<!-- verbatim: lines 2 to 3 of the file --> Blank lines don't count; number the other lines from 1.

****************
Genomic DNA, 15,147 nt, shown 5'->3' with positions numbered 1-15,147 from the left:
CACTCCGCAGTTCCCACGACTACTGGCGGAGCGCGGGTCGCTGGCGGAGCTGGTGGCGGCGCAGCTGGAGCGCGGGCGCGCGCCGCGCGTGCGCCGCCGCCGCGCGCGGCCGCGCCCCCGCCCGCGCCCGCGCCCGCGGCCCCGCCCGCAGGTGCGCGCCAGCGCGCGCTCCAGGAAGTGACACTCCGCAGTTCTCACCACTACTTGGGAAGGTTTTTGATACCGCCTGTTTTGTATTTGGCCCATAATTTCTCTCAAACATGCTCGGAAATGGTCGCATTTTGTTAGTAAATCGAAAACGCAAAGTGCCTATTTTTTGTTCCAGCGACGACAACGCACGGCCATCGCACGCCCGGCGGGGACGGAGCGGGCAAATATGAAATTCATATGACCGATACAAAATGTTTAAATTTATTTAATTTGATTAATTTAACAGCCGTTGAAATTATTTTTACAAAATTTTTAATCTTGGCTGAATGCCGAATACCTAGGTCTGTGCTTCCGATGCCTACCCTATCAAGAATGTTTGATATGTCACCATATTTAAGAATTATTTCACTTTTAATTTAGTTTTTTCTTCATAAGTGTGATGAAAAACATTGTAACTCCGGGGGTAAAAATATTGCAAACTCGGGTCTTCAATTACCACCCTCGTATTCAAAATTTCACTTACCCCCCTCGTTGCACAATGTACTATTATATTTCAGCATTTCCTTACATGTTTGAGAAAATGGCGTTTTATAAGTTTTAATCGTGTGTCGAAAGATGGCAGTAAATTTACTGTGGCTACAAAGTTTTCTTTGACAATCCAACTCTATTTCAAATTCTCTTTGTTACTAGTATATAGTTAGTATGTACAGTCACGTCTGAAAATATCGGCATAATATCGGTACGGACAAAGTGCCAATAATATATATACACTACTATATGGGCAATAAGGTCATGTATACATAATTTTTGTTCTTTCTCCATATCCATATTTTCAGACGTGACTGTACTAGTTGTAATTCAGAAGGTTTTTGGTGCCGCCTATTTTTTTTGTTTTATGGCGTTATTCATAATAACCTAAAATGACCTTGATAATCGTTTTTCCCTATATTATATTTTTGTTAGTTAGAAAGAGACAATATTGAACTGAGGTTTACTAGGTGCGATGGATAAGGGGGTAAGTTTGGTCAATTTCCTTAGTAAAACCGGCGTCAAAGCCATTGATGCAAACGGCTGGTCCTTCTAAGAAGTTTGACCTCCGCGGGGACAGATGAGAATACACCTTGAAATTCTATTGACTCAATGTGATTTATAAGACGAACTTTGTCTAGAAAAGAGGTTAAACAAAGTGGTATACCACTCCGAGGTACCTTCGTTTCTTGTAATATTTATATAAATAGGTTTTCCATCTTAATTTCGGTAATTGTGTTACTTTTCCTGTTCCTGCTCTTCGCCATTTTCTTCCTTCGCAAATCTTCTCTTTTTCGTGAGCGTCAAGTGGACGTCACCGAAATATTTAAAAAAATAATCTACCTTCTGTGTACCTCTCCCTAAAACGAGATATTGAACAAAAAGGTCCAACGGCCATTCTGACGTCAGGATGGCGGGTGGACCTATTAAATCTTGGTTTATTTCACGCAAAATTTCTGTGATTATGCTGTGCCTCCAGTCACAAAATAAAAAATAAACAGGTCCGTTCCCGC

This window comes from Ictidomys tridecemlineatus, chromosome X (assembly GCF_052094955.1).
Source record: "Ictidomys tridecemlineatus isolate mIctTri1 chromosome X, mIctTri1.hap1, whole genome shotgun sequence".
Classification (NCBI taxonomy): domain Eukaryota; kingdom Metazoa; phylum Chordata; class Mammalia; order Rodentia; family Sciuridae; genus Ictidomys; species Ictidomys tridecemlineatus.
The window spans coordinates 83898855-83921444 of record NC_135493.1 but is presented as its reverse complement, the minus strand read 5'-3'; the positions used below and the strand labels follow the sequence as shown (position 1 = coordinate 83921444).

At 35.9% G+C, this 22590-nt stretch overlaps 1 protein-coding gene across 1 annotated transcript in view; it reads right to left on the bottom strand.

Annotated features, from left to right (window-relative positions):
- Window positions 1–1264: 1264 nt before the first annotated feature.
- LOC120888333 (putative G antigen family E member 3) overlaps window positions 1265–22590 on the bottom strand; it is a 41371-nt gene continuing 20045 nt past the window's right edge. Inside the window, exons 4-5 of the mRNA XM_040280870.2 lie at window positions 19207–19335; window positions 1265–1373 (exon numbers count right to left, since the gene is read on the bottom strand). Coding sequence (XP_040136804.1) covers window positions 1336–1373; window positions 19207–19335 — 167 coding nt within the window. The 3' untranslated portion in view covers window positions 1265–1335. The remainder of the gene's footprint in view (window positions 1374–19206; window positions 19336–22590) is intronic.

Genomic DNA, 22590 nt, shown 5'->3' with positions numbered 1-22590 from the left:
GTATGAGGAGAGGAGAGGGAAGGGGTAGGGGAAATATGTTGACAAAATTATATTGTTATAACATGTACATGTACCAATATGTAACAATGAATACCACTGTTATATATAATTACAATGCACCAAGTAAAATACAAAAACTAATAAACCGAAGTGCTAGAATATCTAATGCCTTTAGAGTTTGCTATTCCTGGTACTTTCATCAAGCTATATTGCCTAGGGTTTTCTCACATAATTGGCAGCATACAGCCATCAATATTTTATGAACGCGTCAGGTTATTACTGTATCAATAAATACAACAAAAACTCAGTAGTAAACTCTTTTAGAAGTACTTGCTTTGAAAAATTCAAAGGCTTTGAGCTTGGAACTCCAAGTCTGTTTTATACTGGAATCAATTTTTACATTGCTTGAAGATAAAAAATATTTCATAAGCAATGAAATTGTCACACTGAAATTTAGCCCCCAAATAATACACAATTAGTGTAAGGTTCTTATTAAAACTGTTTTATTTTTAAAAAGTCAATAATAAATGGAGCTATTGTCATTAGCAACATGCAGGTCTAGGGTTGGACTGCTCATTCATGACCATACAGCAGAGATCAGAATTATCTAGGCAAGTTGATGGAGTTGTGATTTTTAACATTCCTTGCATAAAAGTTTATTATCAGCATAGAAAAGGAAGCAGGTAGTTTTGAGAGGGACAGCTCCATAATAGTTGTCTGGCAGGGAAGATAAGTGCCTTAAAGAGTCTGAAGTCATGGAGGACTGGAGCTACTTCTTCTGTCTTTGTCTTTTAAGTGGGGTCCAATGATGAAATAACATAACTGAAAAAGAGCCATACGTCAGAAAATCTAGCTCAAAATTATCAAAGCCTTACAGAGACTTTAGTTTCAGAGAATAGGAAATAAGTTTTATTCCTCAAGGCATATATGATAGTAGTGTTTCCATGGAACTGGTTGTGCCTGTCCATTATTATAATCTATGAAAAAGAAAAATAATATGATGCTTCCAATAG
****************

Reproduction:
CACTCCGCAGTTCCCACGACTACTGGCGGAGCGCGGGTCGCTGGCGGAGCTGGTGGCGGCGCAGCTGGAGCGCGGGCGCGCGCCGCGCGTGCGCCGCCGCCGCGCGCGGCCGCGCCCCCGCCCGCGCCCGCGCCCGCGGCCCCGCCCGCAGGTGCGCGCCAGCGCGCGCTCCAGGAAGTGACACTCCGCAGTTCTCACCACTACTTGGGAAGGTTTTTGATACCGCCTGTTTTGTATTTGGCCCATAATTTCTCTCAAACATGCTCGGAAATGGTCGCATTTTGTTAGTAAATCGAAAACGCAAAGTGCCTATTTTTTGTTCCAGCGACGACAACGCACGGCCATCGCACGCCCGGCGGGGACGGAGCGGGCAAATATGAAATTCATATGACCGATACAAAATGTTTAAATTTATTTAATTTGATTAATTTAACAGCCGTTGAAATTATTTTTACAAAATTTTTAATCTTGGCTGAATGCCGAATACCTAGGTCTGTGCTTCCGATGCCTACCCTATCAAGAATGTTTGATATGTCACCATATTTAAGAATTATTTCACTTTTAATTTAGTTTTTTCTTCATAAGTGTGATGAAAAACATTGTAACTCCGGGGGTAAAAATATTGCAAACTCGGGTCTTCAATTACCACCCTCGTATTCAAAATTTCACTTACCCCCCTCGTTGCACAATGTACTATTATATTTCAGCATTTCCTTACATGTTTGAGAAAATGGCGTTTTATAAGTTTTAATCGTGTGTCGAAAGATGGCAGTAAATTTACTGTGGCTACAAAGTTTTCTTTGACAATCCAACTCTATTTCAAATTCTCTTTGTTACTAGTATATAGTTAGTATGTACAGTCACGTCTGAAAATATCGGCATAATATCGGTACGGACAAAGTGCCAATAATATATATACACTACTATATGGGCAATAAGGTCATGTATACATAATTTTTGTTCTTTCTCCATATCCATATTTTCAGACGTGACTGTACTAGTTGTAATTCAGAAGGTTTTTGGTGCCGCCTATTTTTTTTGTTTTATGGCGTTATTCATAATAACCTAAAATGACCTTGATAATCGTTTTTCCCTATATTATATTTTTGTTAGTTAGAAAGAGACAATATTGAACTGAGGTTTACTAGGTGCGATGGATAAGGGGGTAAGTTTGGTCAATTTCCTTAGTAAAACCGGCGTCAAAGCCATTGATGCAAACGGCTGGTCCTTCTAAGAAGTTTGACCTCCGCGGGGACAGATGAGAATACACCTTGAAATTCTATTGACTCAATGTGATTTATAAGACGAACTTTGTCTAGAAAAGAGGTTAAACAAAGTGGTATACCACTCCGAGGTACCTTCGTTTCTTGTAATATTTATATAAATAGGTTTTCCATCTTAATTTCGGTAATTGTGTTACTTTTCCTGTTCCTGCTCTTCGCCATTTTCTTCCTTCGCAAATCTTCTCTTTTTCGTGAGCGTCAAGTGGACGTCACCGAAATATTTAAAAAAATAATCTACCTTCTGTGTACCTCTCCCTAAAACGAGATATTGAACAAAAAGGTCCAACGGCCATTCTGACGTCAGGATGGCGGGTGGACCTATTAAATCTTGGTTTATTTCACGCAAAATTTCTGTGATTATGCTGTGCCTCCAGTCACAAAATAAAAAATAAACAGGTCCGTTCCCGC

This window comes from Ictidomys tridecemlineatus, chromosome X (assembly GCF_052094955.1).